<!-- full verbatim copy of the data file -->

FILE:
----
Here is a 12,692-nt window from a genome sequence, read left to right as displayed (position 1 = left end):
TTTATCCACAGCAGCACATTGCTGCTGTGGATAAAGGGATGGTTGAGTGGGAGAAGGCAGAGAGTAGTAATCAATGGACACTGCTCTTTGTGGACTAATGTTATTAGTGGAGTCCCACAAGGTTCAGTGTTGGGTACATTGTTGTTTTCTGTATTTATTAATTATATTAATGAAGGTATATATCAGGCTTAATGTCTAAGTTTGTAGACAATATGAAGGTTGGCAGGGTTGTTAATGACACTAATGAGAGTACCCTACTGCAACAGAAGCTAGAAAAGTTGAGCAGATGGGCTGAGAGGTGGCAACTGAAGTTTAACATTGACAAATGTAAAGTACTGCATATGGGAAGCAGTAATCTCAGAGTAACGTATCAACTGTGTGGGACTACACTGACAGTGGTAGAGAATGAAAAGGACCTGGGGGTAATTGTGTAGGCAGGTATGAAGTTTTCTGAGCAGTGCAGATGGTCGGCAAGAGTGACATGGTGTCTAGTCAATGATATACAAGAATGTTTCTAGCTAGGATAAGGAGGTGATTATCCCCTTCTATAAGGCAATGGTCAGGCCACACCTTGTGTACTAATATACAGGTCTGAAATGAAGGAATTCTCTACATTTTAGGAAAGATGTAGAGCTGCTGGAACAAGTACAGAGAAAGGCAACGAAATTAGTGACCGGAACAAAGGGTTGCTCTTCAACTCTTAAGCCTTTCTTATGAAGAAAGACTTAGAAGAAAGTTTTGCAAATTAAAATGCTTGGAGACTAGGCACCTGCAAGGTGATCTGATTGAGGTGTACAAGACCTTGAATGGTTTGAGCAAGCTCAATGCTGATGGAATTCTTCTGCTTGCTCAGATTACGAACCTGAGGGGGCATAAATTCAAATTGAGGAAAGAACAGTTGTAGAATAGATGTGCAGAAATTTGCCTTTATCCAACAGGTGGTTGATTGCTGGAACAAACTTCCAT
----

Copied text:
Here is a 12,692-nt window from a genome sequence, read left to right as displayed (position 1 = left end):
TTTATCCACAGCAGCACATTGCTGCTGTGGATAAAGGGATGGTTGAGTGGGAGAAGGCAGAGAGTAGTAATCAATGGACACTGCTCTTTGTGGACTAATGTTATTAGTGGAGTCCCACAAGGTTCAGTGTTGGGTACATTGTTGTTTTCTGTATTTATTAATTATATTAATGAAGGTATATATCAGGCTTAATGTCTAAGTTTGTAGACAATATGAAGGTTGGCAGGGTTGTTAATGACACTAATGAGAGTACCCTACTGCAACAGAAGCTAGAAAAGTTGAGCAGATGGGCTGAGAGGTGGCAACTGAAGTTTAACATTGACAAATGTAAAGTACTGCATATGGGAAGCAGTAATCTCAGAGTAACGTATCAACTGTGTGGGACTACACTGACAGTGGTAGAGAATGAAAAGGACCTGGGGGTAATTGTGTAGGCAGGTATGAAGTTTTCTGAGCAGTGCAGATGGTCGGCAAGAGTGACATGGTGTCTAGTCAATGATATACAAGAATGTTTCTAGCTAGGATAAGGAGGTGATTATCCCCTTCTATAAGGCAATGGTCAGGCCACACCTTGTGTACTAATATACAGGTCTGAAATGAAGGAATTCTCTACATTTTAGGAAAGATGTAGAGCTGCTGGAACAAGTACAGAGAAAGGCAACGAAATTAGTGACCGGAACAAAGGGTTGCTCTTCAACTCTTAAGCCTTTCTTATGAAGAAAGACTTAGAAGAAAGTTTTGCAAATTAAAATGCTTGGAGACTAGGCACCTGCAAGGTGATCTGATTGAGGTGTACAAGACCTTGAATGGTTTGAGCAAGCTCAATGCTGATGGAATTCTTCTGCTTGCTCAGATTACGAACCTGAGGGGGCATAAATTCAAATTGAGGAAAGAACAGTTGTAGAATAGATGTGCAGAAATTTGCCTTTATCCAACAGGTGGTTGATTGCTGGAACAAACTTCCAT